Mobile devices such as smartphones are ubiquitous in today’s business environment. These devices provide for a dramatic increase in productivity, however they can be a nightmare for security professionals.
You might wonder why this is the case. I mean, don’t we have anti-virus software, location tracking services, and applications that can wipe the data off of the mobile device once it has been discovered lost? The answer to that question is yes, of course. However, despite all of the technological safeguards that exist to secure mobile devices, they remain a security risk. This is because the technological safeguards that exist for mobile devices secure the devices and not the people that use them.
Let me provide an example. I was at the airport recently waiting on a flight. As usual, I had my laptop open and was working on reducing my inbox. Seated next to me, was a man about my age (37) who was speaking rather loudly on his smartphone. I could only assume that he was speaking so loudly to compensate for the background noise that is always present in an airport terminal.
While the volume of his speech may have been necessary for the other party to understand him, it also allowed me to hear every word of his conversation. So what did he say? Well, without going into too much detail, he was apparently speaking to someone at his home office and allowing them to order something for him. As a part of that process, he needed to provide that person with payment information. So he pulled out his walled and proceeded to read off (in that same clear, loud voice) the number from his credit card, the expiration date, and even the CVV number off the back!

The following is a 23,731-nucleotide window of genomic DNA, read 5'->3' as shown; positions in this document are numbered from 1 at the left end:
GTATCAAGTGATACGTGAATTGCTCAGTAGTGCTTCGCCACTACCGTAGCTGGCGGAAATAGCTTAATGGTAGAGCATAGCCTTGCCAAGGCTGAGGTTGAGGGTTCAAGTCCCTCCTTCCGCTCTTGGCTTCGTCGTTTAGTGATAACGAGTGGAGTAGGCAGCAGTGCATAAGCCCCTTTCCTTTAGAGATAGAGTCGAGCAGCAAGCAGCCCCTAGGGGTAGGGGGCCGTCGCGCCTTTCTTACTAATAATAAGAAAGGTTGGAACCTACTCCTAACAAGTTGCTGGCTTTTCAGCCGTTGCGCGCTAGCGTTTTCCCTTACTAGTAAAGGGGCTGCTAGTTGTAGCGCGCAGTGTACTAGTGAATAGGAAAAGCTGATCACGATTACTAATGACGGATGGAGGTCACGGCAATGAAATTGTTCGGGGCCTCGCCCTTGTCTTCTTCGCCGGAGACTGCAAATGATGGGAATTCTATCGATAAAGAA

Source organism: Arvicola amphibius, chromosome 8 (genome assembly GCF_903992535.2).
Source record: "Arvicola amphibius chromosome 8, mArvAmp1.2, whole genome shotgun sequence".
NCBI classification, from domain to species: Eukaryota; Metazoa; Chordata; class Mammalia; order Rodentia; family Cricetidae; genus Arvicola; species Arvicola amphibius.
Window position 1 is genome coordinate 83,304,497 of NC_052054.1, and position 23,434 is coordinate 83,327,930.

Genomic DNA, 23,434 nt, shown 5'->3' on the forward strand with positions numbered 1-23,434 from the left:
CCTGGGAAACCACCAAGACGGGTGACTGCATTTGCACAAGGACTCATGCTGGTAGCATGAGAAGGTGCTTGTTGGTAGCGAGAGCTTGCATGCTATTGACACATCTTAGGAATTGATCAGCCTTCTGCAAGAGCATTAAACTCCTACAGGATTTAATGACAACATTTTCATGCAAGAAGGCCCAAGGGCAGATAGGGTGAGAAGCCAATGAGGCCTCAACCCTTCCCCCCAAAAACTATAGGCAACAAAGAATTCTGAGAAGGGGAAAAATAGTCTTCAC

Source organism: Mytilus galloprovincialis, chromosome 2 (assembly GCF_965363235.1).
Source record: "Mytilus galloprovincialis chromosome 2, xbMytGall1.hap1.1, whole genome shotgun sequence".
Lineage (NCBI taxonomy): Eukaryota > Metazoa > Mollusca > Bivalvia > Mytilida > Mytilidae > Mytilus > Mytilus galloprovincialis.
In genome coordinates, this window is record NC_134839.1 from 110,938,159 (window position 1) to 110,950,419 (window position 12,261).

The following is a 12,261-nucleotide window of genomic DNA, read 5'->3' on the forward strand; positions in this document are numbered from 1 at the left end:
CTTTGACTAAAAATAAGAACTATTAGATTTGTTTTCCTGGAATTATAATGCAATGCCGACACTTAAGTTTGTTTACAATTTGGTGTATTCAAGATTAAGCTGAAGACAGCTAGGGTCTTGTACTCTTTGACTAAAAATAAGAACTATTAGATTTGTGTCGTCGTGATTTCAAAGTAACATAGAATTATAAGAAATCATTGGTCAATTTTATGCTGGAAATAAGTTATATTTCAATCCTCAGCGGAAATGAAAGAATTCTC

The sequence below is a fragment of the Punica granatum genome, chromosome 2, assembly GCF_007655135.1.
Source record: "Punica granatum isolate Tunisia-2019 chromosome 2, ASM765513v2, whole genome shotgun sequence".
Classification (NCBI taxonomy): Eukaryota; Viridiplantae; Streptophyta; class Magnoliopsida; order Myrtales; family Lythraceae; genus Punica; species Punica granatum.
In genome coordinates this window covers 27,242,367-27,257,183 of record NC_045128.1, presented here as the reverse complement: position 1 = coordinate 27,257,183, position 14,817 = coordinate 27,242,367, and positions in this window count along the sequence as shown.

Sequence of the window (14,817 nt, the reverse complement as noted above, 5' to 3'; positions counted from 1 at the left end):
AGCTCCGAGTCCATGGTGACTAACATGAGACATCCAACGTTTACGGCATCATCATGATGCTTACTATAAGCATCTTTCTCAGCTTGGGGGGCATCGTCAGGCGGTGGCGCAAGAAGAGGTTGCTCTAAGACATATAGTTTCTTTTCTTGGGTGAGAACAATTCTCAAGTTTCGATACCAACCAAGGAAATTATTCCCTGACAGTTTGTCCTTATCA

As I sat next to him, laptop open and hearing every word he said, I could only think that if I had lesser morals I could be going on one heck of a shopping spree. So how do we fix this? Well, it all comes down to getting the users of mobile devices to become mindful of their environments.
Users have to know that when they are out in a public place, that they don’t have a reasonable expectation for privacy. Furthermore these places are filled with shoulder surfers that will scan your text messages or people that will eavesdrop on your conversations hoping to gain sensitive information. Technology can’t fix these problems. Training can to some extent, but it really takes a commitment on the part of the users to be aware of their surroundings and to act appropriately.
I am currently researching the causes for mindless behavior with mobile devices and the best ways to address the threat to security associated with their use. I will share my findings with you in future posts. Until then, when it comes to being secure on mobile devices, it’s up to you!